The European Union's Development Aid : from Development to Security, the Example of the European Development Fund
In the course of its institutional development and the expansion of its activities, the European Union (EU) has tended to pile up rather than to rationalize its policies, creating a financial tool per objective. As a result, the European funds have become a labyrinth, for which management costs are high.
The external activities of the EU do not escape this trend, because their multiple objectives defined by the former EU’s High Representative for foreign affairs, Catherine Ashton, as “promoting our own values and fundamental interest such as human rights, democracy and the rule of law, but also… as contributing to the struggle against poverty, to peace-keeping and the resolution of conflicts in the world” are based on 9 or 10 different instruments, some of them described as “geographical” and others as “thematic”: the Financing Instrument for Development Cooperation (DCI), the European Neighbourhood and Partnership Instrument (ENPI), the Instrument for Stability (IfS) and the European Instrument for Democracy and Human Rights (EIDHR), etc. The fields and geographical areas of intervention of these tools overlap and account for a total of 96.2 thousand million euros for the period 2014-2020.
The European Development Fund is the oldest of these instruments, dating back to well before the Maastricht Treaty of 1992, which saw the beginning of the EU’s foreign policy. Its objective - investment for development - and its geographical scope for intervention - post-colonial - were initially clearly defined but it has had over time to adapt itself to the consolidation of the EU’s activities in foreign affairs and to the proliferation of its objectives. Broken down into a series of different instruments, the EDF currently appears as a multi-layered organization, resulting from the build-up of intervention methods which have appeared over the years.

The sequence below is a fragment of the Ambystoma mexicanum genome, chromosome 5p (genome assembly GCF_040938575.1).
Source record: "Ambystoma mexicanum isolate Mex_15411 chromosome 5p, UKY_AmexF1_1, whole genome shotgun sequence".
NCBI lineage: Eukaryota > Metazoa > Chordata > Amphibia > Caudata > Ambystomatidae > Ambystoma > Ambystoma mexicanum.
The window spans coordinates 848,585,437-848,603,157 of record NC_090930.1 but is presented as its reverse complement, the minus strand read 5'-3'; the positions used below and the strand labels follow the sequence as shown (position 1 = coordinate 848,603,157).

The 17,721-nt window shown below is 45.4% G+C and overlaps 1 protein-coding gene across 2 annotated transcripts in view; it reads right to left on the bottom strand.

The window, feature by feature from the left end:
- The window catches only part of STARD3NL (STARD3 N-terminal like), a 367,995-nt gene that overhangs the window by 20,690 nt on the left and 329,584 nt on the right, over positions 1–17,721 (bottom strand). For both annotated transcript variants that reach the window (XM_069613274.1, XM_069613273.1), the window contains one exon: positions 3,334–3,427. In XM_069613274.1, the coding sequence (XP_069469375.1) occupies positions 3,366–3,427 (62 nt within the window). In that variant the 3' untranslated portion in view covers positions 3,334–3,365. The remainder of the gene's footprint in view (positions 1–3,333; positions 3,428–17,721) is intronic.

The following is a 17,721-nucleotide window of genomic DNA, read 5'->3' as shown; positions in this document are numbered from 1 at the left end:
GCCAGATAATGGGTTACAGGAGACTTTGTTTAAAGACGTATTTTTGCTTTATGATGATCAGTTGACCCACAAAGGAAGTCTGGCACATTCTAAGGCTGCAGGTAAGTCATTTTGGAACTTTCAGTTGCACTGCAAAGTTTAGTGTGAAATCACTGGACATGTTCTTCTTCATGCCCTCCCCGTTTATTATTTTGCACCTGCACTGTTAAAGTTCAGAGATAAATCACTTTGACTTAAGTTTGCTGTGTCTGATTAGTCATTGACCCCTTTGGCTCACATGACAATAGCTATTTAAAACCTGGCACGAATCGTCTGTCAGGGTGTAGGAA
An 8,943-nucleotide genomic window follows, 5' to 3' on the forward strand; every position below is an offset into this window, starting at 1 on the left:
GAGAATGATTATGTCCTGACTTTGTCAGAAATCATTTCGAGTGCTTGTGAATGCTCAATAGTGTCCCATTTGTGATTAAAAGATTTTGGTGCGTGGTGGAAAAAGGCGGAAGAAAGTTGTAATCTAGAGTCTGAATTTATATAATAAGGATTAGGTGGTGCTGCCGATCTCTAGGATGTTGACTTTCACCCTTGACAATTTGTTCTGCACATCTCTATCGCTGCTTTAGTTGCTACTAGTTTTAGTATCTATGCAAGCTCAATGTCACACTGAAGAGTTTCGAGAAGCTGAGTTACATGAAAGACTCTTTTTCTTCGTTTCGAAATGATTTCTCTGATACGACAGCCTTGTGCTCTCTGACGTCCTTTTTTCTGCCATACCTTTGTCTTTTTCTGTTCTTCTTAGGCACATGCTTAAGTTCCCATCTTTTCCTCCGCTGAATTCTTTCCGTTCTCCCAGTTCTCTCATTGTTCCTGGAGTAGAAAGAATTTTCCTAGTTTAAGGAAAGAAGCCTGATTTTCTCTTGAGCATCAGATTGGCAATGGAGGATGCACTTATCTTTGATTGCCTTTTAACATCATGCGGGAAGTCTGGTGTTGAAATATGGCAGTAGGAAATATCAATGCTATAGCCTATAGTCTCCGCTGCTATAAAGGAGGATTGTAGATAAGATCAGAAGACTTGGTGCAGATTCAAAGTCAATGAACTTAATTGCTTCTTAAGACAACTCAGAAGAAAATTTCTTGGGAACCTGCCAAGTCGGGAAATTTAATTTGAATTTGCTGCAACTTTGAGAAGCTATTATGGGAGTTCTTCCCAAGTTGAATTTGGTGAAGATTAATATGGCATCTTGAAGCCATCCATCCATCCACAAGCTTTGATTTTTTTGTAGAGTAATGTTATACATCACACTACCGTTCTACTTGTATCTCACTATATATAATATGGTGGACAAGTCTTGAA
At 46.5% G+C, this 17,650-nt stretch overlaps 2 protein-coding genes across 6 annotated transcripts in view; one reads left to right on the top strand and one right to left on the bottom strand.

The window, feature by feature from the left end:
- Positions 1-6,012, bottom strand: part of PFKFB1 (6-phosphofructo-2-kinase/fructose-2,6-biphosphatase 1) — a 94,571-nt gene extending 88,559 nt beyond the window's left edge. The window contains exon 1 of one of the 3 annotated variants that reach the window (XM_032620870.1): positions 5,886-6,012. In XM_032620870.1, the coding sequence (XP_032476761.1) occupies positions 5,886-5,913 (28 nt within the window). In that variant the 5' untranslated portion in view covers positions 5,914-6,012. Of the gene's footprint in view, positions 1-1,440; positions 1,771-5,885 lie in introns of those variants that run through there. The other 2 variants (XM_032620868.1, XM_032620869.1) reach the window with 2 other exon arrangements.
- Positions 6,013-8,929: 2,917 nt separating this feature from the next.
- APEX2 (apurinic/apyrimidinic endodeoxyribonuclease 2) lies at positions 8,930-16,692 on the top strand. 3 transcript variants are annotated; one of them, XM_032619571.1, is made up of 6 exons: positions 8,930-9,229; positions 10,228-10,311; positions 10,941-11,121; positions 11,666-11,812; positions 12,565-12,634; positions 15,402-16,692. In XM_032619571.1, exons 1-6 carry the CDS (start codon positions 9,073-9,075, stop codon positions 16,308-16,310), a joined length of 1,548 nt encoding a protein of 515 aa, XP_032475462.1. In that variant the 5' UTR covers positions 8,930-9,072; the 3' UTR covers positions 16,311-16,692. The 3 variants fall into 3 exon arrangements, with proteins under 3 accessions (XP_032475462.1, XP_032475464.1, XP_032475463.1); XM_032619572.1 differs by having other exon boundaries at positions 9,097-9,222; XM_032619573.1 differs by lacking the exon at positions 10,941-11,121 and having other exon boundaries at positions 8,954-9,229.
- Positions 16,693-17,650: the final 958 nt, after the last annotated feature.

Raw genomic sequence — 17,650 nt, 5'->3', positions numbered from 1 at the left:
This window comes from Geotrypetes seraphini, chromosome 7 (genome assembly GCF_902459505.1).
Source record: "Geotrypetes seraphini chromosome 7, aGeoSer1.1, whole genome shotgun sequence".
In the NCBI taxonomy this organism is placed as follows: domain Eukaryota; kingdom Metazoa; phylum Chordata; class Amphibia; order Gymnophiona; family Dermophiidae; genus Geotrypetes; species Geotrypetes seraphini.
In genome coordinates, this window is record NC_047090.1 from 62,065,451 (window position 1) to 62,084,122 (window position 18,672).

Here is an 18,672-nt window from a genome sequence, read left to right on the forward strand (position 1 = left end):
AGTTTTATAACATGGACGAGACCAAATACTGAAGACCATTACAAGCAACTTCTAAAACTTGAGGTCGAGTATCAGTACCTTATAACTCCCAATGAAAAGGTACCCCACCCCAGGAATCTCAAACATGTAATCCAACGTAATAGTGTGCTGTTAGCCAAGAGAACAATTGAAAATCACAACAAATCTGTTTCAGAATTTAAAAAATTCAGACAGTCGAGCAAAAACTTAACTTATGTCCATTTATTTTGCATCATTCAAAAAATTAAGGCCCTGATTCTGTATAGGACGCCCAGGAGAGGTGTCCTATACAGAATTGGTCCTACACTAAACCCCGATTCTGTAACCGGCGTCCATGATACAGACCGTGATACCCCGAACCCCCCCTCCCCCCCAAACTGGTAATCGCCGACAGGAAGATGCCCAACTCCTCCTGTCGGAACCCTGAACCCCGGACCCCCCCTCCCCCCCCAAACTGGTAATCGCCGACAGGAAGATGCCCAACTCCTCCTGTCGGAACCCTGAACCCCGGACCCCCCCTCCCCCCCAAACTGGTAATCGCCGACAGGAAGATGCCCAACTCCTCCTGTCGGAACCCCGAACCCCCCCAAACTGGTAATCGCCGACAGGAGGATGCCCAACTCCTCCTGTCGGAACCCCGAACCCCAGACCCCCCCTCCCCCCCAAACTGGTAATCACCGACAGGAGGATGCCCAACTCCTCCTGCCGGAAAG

Apart from the complexity of its present functions, the evolution of the EDF reflects the evolution of European aid, which was initially an investment for infrastructure and is becoming more and more an investment for security. Following Maastricht Treaty, the structuring of a European co-operative diplomacy politicized development aid and is developing a security orientation, without it being clear whether the ultimate aim is to improve the security for the European citizens or for developing countries citizens. The object of this article is not to judge this evolution but to be aware of it when analyzing the main development fund of the EU (the EDF) and one of its offshoots (the Peace Facility for Africa) and then to shed light on the difficulties and doubts that this evolution generates within the framework of the relations between the EU and the developing countries.